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Engineering students crossing off tasks on time-sensitive bridge redesign

Author: Communications

Posted on Mar 4, 2016

Category: UNB Saint John , UNB Fredericton

Redesigning and realigning part of a bridge is a daunting task, one that engineering students at the University of New Brunswick are up for.

The senior civil engineering group, consisting of Mitchell Conrad, Amirnezam Fahkroo, Shaopei Duan, Chris Barrett, and Arianne Basuel, is working to redesign and realign the northern approach of the Tobique River Bridge. 

There are many varied interests and constrains the group has to take into consideration for this particular project. Time plays a big role, as the rehabilitation of the rest of the bridge is already underway. 

“This is a multi-phase project. The centre of the dam has already been rehabilitated, and the southern approach will be going through the process next,” said Mr. Conrad.

Many engineering groups completing a senior project work with an industry partner. For this project, the students are working with the New Brunswick Department of Transportation and Infrastructure. However, the approach falls on land owned by a First Nations community in the area, making it another project partner whose interests need to be addressed.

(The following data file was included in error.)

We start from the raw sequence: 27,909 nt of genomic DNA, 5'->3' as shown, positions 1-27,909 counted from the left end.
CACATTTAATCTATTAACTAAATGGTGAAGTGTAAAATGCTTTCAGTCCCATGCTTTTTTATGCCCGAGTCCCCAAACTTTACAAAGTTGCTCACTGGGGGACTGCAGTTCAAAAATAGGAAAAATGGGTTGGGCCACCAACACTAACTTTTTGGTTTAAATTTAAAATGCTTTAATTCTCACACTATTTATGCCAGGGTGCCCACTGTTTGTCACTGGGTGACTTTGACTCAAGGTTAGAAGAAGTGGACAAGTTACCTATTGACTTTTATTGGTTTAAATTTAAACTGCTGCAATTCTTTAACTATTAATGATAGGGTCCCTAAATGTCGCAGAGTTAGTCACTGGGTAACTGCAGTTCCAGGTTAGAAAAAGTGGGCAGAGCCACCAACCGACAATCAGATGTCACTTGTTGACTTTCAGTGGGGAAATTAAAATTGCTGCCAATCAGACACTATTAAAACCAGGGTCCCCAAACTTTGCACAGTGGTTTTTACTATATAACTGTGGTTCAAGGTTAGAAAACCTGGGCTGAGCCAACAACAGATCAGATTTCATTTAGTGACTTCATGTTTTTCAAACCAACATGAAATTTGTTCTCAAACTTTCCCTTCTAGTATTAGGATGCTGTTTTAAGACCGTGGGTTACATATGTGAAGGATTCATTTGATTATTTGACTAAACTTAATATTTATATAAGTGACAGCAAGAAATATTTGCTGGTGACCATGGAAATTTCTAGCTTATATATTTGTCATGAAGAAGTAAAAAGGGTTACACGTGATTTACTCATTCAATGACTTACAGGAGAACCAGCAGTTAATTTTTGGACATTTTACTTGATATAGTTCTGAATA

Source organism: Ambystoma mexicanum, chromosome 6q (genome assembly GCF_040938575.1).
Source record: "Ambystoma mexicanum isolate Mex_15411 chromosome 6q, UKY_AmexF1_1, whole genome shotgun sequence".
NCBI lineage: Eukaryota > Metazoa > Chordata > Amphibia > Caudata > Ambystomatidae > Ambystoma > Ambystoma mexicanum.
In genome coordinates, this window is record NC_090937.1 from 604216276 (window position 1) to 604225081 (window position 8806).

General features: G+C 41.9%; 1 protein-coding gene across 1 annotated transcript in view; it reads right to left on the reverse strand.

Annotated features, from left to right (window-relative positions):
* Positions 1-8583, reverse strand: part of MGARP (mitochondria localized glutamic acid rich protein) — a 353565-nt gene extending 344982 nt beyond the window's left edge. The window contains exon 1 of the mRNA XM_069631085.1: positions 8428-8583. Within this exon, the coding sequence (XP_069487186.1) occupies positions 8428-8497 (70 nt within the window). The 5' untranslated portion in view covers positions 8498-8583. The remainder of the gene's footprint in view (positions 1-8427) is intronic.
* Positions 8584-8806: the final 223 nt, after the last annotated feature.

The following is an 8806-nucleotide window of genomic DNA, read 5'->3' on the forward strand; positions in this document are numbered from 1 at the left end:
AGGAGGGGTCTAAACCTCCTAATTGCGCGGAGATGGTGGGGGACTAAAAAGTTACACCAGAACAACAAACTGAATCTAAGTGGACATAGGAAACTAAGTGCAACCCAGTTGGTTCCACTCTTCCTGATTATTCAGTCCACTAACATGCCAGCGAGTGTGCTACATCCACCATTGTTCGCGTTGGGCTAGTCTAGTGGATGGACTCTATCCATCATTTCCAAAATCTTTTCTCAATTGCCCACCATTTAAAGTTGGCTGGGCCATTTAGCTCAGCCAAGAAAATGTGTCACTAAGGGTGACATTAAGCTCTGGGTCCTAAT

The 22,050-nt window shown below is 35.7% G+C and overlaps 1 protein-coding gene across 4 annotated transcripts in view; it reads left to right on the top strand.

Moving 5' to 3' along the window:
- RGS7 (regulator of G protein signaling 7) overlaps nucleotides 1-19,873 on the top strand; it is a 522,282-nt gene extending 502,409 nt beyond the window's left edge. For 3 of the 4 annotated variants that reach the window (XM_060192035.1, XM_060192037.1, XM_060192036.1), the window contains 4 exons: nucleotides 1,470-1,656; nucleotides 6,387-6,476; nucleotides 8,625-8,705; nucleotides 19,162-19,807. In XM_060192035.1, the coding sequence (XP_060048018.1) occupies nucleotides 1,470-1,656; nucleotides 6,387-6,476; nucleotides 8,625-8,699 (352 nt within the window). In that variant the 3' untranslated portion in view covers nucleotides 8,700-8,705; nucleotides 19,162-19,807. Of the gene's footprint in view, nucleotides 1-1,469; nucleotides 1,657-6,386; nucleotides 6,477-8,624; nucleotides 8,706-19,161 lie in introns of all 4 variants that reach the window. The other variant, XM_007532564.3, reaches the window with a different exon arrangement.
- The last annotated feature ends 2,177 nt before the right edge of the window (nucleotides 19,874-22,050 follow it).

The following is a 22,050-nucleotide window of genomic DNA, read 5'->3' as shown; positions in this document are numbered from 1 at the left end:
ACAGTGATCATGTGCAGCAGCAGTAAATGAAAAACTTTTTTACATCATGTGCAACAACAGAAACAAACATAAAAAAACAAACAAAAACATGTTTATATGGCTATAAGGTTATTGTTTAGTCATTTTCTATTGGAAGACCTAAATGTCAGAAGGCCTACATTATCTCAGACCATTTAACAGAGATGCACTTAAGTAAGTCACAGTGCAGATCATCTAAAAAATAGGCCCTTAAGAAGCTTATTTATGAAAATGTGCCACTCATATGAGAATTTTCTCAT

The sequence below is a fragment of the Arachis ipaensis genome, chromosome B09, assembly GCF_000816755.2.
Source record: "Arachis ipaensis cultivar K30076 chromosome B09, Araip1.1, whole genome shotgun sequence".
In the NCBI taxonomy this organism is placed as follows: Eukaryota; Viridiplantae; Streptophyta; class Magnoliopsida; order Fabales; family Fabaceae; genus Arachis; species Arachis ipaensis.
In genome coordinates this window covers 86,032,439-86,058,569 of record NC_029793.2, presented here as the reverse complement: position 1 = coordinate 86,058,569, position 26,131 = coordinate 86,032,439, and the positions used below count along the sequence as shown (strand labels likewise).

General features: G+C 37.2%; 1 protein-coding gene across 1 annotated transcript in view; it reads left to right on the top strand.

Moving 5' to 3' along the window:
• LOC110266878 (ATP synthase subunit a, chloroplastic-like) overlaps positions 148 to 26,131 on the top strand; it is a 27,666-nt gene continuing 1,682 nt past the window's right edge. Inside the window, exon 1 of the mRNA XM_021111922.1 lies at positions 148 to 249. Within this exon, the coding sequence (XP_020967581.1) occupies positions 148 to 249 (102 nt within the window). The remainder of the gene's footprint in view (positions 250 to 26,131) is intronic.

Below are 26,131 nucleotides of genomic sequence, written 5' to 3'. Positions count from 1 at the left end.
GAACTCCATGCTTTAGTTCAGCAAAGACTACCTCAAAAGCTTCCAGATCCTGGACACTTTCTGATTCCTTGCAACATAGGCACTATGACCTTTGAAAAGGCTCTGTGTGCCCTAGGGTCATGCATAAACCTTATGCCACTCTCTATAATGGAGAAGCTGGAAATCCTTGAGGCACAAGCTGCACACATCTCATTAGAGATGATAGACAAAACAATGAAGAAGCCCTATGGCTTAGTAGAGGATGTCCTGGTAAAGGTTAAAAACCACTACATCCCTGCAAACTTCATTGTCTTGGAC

“There are some constraints,” said Mr. Fahkroo. “The First Nations community has some concerns about the historical aspects of the land. They also don’t want the work done on evenings and weekends, which we have to take into account. We’re doing our best to come up with a design that’s cost efficient, effective, and satisfies the requirements provided.”

This isn’t a straightforward bridge construction. Due to the angle of the approach, there’s a blind hill. The group will also be realigning the approach to provide more safety. 

The bridge will also need to be shut down during some phases of the construction, resulting in two 45-minute detours. Mr. Barrett said that time is necessary for the demolition, realignment and installation. In order to lessen that time, the group researched options and decided upon a prefabricated structure, which would be assembled elsewhere before being affixed in place.

The students have been working with mentors and advisors, who have helped guide them in the right direction and offer feedback. The group provided its mentors with six options for this project, and both have agreed with the group’s preferred method.

Having that industry input for a project of this magnitude has been invaluable for the students, some of whom will be graduating and entering the workforce this spring.

“It’s nice to have a different perspective on our project,” Mr. Conrad said. “Our mentors and partners have been very helpful.”  

The group will present the project in its entirety at the UNB Engineering Design Symposium on March 31, 2016 at the Fredericton Convention Centre. The symposium will feature approximately 300 UNB senior engineering students and their capstone design projects. The event is open to the public.

Media contact: Kelsey Pye